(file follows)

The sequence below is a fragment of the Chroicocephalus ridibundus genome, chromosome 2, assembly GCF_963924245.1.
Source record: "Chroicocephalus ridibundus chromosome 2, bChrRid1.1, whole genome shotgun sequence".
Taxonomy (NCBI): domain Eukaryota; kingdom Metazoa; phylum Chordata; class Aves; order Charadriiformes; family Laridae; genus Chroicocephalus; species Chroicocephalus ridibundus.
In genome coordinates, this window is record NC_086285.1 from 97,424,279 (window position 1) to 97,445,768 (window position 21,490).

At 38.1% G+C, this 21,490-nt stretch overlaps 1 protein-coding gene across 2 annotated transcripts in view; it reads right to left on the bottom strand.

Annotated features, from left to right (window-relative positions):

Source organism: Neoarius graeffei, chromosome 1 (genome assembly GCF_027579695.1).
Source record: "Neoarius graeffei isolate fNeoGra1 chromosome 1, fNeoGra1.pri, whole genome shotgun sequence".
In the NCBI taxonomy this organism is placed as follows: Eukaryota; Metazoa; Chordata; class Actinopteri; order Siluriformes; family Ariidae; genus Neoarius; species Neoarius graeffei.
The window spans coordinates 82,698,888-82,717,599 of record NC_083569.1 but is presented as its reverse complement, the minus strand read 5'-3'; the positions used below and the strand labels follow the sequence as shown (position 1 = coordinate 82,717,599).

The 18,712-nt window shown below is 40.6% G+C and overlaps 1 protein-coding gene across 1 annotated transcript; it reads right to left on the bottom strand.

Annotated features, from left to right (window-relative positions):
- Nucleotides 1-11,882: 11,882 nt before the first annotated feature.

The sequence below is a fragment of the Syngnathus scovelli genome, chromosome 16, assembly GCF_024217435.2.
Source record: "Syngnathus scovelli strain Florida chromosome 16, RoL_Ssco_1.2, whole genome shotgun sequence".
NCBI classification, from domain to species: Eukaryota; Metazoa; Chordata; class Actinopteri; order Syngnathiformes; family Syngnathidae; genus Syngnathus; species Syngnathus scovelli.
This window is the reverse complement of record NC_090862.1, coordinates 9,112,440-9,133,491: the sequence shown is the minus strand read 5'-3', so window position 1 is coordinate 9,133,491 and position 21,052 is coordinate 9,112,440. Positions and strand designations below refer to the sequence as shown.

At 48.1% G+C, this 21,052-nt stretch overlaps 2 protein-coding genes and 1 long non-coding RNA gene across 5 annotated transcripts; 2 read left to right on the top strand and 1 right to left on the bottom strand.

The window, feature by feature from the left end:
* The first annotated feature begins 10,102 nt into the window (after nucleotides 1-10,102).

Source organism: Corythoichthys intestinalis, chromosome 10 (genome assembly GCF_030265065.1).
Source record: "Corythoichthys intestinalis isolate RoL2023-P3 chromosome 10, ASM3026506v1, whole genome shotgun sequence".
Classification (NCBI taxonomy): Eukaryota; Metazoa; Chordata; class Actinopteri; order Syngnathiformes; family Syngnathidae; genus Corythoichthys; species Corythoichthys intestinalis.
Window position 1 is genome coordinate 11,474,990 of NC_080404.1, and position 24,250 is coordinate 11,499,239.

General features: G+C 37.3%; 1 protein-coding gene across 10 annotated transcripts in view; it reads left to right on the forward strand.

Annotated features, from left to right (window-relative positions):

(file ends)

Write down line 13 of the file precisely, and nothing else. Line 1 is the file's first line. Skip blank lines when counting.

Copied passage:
- Nucleotides 1-11,882: 11,882 nt before the first annotated feature.